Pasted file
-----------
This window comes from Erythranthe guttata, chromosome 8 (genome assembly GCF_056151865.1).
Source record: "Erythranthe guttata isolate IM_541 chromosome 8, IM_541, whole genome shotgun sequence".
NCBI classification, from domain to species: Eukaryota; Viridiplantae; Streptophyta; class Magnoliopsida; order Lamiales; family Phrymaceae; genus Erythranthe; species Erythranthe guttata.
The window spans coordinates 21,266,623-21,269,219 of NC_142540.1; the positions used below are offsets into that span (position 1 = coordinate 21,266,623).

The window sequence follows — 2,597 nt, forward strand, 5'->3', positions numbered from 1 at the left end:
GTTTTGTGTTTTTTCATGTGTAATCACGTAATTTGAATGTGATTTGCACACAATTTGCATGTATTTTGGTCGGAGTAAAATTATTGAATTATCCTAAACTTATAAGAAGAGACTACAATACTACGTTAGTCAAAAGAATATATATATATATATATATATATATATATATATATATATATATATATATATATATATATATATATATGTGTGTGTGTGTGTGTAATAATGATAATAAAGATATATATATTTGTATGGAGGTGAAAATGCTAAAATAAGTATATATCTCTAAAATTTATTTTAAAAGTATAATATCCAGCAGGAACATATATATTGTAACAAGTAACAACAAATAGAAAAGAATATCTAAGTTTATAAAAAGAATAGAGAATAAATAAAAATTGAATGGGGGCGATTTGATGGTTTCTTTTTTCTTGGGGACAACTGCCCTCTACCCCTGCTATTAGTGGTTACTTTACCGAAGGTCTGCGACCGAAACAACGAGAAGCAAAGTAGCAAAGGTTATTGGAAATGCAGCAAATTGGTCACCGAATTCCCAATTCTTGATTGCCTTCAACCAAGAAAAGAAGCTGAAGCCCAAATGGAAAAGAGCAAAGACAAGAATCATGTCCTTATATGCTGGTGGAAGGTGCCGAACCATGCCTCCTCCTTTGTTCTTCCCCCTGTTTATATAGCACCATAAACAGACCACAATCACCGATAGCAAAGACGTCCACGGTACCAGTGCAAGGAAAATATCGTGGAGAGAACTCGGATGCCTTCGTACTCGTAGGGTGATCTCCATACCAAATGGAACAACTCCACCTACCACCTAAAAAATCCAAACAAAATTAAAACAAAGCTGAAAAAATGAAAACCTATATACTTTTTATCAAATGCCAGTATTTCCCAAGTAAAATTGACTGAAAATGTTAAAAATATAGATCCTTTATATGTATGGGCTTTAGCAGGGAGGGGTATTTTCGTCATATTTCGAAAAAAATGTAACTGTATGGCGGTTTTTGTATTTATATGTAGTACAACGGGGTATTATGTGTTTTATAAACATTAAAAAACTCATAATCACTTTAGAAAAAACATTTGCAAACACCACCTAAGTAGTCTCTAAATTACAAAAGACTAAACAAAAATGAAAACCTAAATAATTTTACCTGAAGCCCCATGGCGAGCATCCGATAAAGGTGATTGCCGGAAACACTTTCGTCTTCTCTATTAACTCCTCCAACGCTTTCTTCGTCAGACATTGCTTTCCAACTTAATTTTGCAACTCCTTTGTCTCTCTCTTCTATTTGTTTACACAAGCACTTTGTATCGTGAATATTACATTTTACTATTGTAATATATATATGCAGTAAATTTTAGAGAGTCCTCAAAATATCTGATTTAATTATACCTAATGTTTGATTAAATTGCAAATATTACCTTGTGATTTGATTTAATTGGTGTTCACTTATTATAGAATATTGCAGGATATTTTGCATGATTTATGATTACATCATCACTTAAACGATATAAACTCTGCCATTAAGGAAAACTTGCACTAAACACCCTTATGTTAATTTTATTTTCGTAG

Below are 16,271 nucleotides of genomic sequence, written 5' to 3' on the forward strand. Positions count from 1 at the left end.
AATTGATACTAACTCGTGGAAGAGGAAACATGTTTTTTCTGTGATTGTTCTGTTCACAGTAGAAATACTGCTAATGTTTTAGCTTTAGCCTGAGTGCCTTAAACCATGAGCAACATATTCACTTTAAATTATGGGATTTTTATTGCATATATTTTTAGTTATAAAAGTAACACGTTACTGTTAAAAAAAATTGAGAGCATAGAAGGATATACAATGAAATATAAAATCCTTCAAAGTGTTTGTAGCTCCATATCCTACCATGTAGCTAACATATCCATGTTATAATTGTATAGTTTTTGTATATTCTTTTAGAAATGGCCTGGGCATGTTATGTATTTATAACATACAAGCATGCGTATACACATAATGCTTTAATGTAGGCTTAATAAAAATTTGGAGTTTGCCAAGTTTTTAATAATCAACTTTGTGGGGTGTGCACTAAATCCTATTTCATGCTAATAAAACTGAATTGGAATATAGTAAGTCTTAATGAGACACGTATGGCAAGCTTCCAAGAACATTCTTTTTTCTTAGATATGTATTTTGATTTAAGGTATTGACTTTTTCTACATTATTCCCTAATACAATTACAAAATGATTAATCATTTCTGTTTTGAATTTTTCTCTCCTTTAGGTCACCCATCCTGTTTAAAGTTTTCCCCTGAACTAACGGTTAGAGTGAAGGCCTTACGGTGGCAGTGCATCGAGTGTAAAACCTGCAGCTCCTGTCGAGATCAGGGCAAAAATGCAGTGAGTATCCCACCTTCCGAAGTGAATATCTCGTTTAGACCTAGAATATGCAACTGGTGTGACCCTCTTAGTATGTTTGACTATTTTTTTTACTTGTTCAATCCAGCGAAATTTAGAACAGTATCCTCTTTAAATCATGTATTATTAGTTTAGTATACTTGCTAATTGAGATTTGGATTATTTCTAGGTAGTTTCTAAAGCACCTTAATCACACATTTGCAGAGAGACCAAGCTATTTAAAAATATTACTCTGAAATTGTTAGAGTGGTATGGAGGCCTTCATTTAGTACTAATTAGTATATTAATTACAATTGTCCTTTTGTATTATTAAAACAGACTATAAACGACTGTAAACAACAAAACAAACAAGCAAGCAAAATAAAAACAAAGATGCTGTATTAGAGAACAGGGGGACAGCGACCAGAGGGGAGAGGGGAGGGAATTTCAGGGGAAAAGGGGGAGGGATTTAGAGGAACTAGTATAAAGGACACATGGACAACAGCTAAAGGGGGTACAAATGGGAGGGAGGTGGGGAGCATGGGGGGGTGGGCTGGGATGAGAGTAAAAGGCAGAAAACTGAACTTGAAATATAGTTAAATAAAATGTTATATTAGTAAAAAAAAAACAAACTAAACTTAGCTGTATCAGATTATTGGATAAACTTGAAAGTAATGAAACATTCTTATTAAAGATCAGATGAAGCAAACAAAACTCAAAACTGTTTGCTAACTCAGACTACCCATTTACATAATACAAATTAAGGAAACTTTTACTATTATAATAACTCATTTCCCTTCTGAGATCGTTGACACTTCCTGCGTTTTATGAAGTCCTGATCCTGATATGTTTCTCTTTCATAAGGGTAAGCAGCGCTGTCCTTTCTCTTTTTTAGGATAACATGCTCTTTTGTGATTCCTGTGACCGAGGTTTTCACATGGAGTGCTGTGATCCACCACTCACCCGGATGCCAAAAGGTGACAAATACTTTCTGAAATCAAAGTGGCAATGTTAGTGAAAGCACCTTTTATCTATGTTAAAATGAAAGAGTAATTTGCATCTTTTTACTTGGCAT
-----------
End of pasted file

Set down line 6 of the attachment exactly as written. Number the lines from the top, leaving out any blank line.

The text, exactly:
GTTTTGTGTTTTTTCATGTGTAATCACGTAATTTGAATGTGATTTGCACACAATTTGCATGTATTTTGGTCGGAGTAAAATTATTGAATTATCCTAAACTTATAAGAAGAGACTACAATACTACGTTAGTCAAAAGAATATATATATATATATATATATATATATATATATATATATATATATATATATATATATATATATATATGTGTGTGTGTGTGTGTAATAATGATAATAAAGATATATATATTTGTATGGAGGTGAAAATGCTAAAATAAGTATATATCTCTAAAATTTATTTTAAAAGTATAATATCCAGCAGGAACATATATATTGTAACAAGTAACAACAAATAGAAAAGAATATCTAAGTTTATAAAAAGAATAGAGAATAAATAAAAATTGAATGGGGGCGATTTGATGGTTTCTTTTTTCTTGGGGACAACTGCCCTCTACCCCTGCTATTAGTGGTTACTTTACCGAAGGTCTGCGACCGAAACAACGAGAAGCAAAGTAGCAAAGGTTATTGGAAATGCAGCAAATTGGTCACCGAATTCCCAATTCTTGATTGCCTTCAACCAAGAAAAGAAGCTGAAGCCCAAATGGAAAAGAGCAAAGACAAGAATCATGTCCTTATATGCTGGTGGAAGGTGCCGAACCATGCCTCCTCCTTTGTTCTTCCCCCTGTTTATATAGCACCATAAACAGACCACAATCACCGATAGCAAAGACGTCCACGGTACCAGTGCAAGGAAAATATCGTGGAGAGAACTCGGATGCCTTCGTACTCGTAGGGTGATCTCCATACCAAATGGAACAACTCCACCTACCACCTAAAAAATCCAAACAAAATTAAAACAAAGCTGAAAAAATGAAAACCTATATACTTTTTATCAAATGCCAGTATTTCCCAAGTAAAATTGACTGAAAATGTTAAAAATATAGATCCTTTATATGTATGGGCTTTAGCAGGGAGGGGTATTTTCGTCATATTTCGAAAAAAATGTAACTGTATGGCGGTTTTTGTATTTATATGTAGTACAACGGGGTATTATGTGTTTTATAAACATTAAAAAACTCATAATCACTTTAGAAAAAACATTTGCAAACACCACCTAAGTAGTCTCTAAATTACAAAAGACTAAACAAAAATGAAAACCTAAATAATTTTACCTGAAGCCCCATGGCGAGCATCCGATAAAGGTGATTGCCGGAAACACTTTCGTCTTCTCTATTAACTCCTCCAACGCTTTCTTCGTCAGACATTGCTTTCCAACTTAATTTTGCAACTCCTTTGTCTCTCTCTTCTATTTGTTTACACAAGCACTTTGTATCGTGAATATTACATTTTACTATTGTAATATATATATGCAGTAAATTTTAGAGAGTCCTCAAAATATCTGATTTAATTATACCTAATGTTTGATTAAATTGCAAATATTACCTTGTGATTTGATTTAATTGGTGTTCACTTATTATAGAATATTGCAGGATATTTTGCATGATTTATGATTACATCATCACTTAAACGATATAAACTCTGCCATTAAGGAAAACTTGCACTAAACACCCTTATGTTAATTTTATTTTCGTAG